E-Mail Alert

Add your e-mail address to receive forthcoming issues of this journal:

Journal Browser

Journal Browser

Special Issue "Methane Reforming"

Quicklinks

A special issue of Molecules (ISSN 1420-3049). This special issue belongs to the section "Organic Synthesis".

Deadline for manuscript submissions: closed (10 December 2014)

Special Issue Editors

Guest Editor
Prof. Dr. Günter Wozny

Chair of Process Dynamics and Operation, Berlin Institute of Technology, Strasse des 17. Juni 135, Sekr. KWT-9, D-10623 Berlin, Germany
Website | E-Mail
Interests: process optimization and operation; process modeling and simulation; integrated processes; information and knowledge management; system dynamics; thermal separation processes
Guest Editor
Prof. Dr. Reinhard Schomäcker

Department of Chemistry, Technical University of Berlin, Strasse des 17. Juni 124, 10623 Berlin, Germany
Website | E-Mail
Phone: +49 30 314 24973
Interests: catalysis; colloids; kinetics; reaction engineering; membrane reactors; microemulsions; asymmetric hydrogenation; hydroformylation; partial oxidation of hydrocarbons
Guest Editor
Dr. Hamid Godini

Chair of Process Dynamics and Operation; Berlin Institute of Technology; Strasse des 17. Juni 135; Sekr. KWT-9; D-10623 Berlin;
Website | E-Mail

Special Issue Information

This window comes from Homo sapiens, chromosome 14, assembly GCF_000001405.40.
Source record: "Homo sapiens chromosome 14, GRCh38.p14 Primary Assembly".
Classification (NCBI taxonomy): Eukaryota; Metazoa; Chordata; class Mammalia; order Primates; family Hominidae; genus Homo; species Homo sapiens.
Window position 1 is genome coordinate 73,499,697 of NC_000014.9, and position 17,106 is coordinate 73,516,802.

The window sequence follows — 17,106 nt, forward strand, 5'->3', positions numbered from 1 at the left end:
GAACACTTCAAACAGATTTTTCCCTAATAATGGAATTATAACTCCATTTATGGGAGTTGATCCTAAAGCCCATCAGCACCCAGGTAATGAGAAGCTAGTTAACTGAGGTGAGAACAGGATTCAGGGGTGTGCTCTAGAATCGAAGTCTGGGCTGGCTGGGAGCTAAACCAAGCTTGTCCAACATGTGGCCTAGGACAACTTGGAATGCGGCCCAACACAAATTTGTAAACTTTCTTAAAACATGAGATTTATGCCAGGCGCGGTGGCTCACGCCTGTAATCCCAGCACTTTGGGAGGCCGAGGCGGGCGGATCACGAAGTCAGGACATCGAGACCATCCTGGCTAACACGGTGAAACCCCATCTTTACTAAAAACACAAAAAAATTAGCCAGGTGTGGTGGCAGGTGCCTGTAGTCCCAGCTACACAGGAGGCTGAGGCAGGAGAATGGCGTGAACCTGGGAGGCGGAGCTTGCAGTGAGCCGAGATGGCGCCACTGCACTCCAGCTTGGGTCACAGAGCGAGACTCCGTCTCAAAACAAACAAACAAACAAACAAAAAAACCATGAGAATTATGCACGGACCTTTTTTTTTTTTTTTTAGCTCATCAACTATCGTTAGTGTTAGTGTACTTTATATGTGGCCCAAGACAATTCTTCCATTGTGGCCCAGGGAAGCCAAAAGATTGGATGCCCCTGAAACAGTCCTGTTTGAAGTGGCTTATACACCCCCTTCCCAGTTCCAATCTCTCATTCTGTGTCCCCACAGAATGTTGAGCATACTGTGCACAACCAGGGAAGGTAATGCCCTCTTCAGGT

Dear Colleagues,

Methane reforming has been investigated extensively for hydrogen production in various applications from fuel cells up to the syngas production in Fischer-Tropsch synthesis. A significant portion of natural gas conversion is currently operated via industrial-scale steam reforming of methane. Methane reforming can also be accomplished by using carbon dioxide as feedstock, which is known as dry reforming. However, this process needs to be further investigated in order to be exploited on a large scale in a robust individual or integrated reforming process. This specifically includes further investigation and characterization of the proposed catalysts for this process with regard to their stability and resistance against coke formation. Another important aspect of the methane reforming reaction is its strongly endothermic character. Addressing this aspect has been the main motivation for combining this endothermic reaction with exothermic oxidative methane conversion processes, such as partial oxidation and methane or oxidative coupling reactions in autothermal or thermally integrated reactors. The hydrogen/carbon-oxide ratio in the resulted gas stream can be well controlled in such integrated systems so that the desired final and intermediate products, such as dimethyl-ether and methanol, can be produced. For the process-scale, it is also crucial to have an efficient heat-integration to improve the energy efficiency and economy of this process. Therefore, along with investigating the significant potential for improving the performance of the methane reforming reactor via designing novel and efficient reactors and integrated reactor systems, there should be a review of general perspectives of the process design with regard to energy, economical aspects and its potential to be integrated with other processes. Especially in this context, introducing and analyzing the efficient separation techniques can play a major role.